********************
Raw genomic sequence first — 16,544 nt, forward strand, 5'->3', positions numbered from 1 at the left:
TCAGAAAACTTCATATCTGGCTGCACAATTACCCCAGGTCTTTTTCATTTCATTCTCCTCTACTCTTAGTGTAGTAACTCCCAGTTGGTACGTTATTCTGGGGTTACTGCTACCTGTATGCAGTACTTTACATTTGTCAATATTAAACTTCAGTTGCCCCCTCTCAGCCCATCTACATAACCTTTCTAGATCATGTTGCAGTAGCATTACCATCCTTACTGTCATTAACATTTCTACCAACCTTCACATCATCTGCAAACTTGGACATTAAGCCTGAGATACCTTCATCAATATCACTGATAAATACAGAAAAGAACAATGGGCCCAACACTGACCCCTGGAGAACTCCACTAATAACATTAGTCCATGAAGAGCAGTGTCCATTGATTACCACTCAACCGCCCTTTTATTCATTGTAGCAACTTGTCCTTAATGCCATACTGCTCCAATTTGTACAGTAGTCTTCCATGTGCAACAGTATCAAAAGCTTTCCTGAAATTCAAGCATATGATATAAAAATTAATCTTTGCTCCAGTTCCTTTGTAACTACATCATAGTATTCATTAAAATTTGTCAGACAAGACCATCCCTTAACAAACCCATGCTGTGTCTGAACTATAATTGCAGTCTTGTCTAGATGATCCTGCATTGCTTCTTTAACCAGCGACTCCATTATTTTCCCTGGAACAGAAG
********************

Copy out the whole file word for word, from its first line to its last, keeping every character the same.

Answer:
Raw genomic sequence first — 16,544 nt, forward strand, 5'->3', positions numbered from 1 at the left:
TCAGAAAACTTCATATCTGGCTGCACAATTACCCCAGGTCTTTTTCATTTCATTCTCCTCTACTCTTAGTGTAGTAACTCCCAGTTGGTACGTTATTCTGGGGTTACTGCTACCTGTATGCAGTACTTTACATTTGTCAATATTAAACTTCAGTTGCCCCCTCTCAGCCCATCTACATAACCTTTCTAGATCATGTTGCAGTAGCATTACCATCCTTACTGTCATTAACATTTCTACCAACCTTCACATCATCTGCAAACTTGGACATTAAGCCTGAGATACCTTCATCAATATCACTGATAAATACAGAAAAGAACAATGGGCCCAACACTGACCCCTGGAGAACTCCACTAATAACATTAGTCCATGAAGAGCAGTGTCCATTGATTACCACTCAACCGCCCTTTTATTCATTGTAGCAACTTGTCCTTAATGCCATACTGCTCCAATTTGTACAGTAGTCTTCCATGTGCAACAGTATCAAAAGCTTTCCTGAAATTCAAGCATATGATATAAAAATTAATCTTTGCTCCAGTTCCTTTGTAACTACATCATAGTATTCATTAAAATTTGTCAGACAAGACCATCCCTTAACAAACCCATGCTGTGTCTGAACTATAATTGCAGTCTTGTCTAGATGATCCTGCATTGCTTCTTTAACCAGCGACTCCATTATTTTCCCTGGAACAGAAG